History suggests Bernardi’s chances aren’t good. The last century of Australian democracy is littered with the wreckage of failed break-aways. Many parties split. Some splinter groups prosper. But few last. In the end, the two major parties have successfully defeated or reabsorbed the challengers.
There is no doubt that the times are suiting Bernardi. Populism is on the rise. Around the world, the values of liberalism are in retreat, as the spectacular events of 2016 in Britain and the US demonstrated. Politics seems ever more riven by questions of identity and culture, even while economic dilemmas such as inequality and working class unemployment linger. Bernardi argues, and some will agree, that the time is right for a genuine hard right party in Australia.
But we don’t know whether there is real support for a hard-line conservative party in Australia. If the disastrous downfall of Tony Abbott proved anything, it is that many Australians retain a residual faith in values such as fairness and equality. While many voters are socially conservative, they are also worried by wealth inequality and the rapidly vanishing Australian fair go.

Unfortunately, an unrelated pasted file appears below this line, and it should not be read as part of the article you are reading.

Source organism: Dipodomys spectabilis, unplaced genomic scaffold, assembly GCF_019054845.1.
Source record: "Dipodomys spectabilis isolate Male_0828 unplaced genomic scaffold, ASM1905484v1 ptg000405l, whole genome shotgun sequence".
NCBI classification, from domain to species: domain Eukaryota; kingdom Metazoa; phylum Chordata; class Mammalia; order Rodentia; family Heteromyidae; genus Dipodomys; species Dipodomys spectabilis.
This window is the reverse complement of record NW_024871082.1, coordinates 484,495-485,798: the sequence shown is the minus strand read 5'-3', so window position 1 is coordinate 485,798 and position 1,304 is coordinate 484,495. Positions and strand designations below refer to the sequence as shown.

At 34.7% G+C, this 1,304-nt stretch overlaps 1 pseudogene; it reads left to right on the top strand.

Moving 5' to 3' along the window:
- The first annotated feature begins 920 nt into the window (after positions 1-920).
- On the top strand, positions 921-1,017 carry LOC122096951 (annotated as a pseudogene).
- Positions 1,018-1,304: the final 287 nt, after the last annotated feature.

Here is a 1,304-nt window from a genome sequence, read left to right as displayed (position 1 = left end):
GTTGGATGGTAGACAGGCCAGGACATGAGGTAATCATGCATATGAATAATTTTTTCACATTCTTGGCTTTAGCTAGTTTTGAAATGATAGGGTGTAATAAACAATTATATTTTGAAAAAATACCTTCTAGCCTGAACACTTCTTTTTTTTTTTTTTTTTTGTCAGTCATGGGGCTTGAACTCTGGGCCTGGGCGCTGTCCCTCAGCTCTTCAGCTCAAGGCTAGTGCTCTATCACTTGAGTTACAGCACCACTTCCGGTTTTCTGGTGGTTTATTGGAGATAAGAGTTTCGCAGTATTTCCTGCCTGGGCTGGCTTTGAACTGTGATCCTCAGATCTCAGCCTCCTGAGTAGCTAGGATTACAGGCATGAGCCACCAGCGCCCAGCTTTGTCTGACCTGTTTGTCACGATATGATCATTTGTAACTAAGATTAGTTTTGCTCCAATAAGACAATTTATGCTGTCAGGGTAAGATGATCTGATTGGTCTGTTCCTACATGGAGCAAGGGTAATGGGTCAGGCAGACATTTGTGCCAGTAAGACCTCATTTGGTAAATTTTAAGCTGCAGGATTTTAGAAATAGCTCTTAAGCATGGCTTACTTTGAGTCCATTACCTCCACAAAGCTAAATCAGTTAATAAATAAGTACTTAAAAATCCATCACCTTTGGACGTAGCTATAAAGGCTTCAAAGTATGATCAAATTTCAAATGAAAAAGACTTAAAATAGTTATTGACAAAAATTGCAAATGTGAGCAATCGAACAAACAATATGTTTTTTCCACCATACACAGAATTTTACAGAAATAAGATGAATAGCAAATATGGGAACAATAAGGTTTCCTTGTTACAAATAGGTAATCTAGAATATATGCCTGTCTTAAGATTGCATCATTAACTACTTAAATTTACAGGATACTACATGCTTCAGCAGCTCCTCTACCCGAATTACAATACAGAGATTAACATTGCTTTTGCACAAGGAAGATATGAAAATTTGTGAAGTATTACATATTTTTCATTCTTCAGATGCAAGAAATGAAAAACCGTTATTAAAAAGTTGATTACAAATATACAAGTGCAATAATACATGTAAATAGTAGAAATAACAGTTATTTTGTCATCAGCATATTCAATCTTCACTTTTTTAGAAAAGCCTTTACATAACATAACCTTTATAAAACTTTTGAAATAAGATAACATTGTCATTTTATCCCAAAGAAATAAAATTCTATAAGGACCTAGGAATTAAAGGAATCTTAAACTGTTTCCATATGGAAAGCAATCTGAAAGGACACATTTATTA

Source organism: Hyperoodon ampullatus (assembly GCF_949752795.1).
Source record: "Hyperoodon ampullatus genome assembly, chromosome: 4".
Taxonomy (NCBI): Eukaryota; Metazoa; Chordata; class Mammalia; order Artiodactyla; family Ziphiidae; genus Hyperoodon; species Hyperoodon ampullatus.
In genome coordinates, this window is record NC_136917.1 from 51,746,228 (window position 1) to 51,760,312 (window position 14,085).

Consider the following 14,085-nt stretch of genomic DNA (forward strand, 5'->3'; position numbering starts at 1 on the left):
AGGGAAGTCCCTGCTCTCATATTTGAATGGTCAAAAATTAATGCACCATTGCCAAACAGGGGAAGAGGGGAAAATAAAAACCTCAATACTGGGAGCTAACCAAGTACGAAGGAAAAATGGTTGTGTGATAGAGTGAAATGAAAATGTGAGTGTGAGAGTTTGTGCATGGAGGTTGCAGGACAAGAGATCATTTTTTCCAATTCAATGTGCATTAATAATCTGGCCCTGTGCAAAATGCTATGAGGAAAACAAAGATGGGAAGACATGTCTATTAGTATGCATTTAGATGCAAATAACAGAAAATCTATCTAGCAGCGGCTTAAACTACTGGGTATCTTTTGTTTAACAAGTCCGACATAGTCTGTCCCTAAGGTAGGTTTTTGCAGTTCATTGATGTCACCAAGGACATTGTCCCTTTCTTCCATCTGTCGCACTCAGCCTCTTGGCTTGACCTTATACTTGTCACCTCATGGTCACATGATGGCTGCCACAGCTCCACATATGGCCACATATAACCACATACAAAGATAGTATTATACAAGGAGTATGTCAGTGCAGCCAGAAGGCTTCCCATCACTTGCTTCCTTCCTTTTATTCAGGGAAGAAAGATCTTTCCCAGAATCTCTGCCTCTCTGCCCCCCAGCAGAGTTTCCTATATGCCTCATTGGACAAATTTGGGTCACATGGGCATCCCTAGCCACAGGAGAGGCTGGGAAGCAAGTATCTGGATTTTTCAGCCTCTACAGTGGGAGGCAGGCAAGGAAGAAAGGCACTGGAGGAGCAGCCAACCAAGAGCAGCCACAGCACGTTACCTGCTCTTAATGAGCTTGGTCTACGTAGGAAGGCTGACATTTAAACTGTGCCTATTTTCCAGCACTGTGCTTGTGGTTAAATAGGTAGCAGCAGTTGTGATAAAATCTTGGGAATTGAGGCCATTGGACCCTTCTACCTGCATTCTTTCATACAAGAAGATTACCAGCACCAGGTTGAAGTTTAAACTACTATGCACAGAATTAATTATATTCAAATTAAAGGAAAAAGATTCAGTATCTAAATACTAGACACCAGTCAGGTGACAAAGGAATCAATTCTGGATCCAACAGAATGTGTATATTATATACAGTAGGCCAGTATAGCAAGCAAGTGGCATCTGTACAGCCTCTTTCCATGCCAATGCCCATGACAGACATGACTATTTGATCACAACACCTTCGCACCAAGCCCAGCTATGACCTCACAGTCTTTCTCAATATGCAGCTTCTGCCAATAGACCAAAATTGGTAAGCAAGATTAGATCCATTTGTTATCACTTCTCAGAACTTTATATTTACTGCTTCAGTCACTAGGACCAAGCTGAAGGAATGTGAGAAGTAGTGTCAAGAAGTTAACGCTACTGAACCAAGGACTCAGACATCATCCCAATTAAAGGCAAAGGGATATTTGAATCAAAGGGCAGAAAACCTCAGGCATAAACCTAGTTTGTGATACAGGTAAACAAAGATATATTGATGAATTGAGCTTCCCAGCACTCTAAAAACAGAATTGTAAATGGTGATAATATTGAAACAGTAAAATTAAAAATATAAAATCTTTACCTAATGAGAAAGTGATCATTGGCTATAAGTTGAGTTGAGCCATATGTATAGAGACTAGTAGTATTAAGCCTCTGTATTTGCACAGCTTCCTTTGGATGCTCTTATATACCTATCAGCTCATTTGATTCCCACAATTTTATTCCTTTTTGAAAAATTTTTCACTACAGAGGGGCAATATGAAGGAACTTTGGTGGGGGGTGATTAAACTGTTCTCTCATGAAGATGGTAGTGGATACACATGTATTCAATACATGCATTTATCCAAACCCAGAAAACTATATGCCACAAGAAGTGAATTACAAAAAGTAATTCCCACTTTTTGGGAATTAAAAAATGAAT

In many respects, Bernardi represents the antithesis of the current populist moment. He is economically neo-liberal: a deregulatory hardliner who believes in free trade, unfettered capitalism and the upward redistribution of wealth. There is a yawning gulf between this position and the neo-protectionism of a Nick Xenophon or a Bob Katter – positions that have proven to be very popular in places like South Australia and regional Queensland.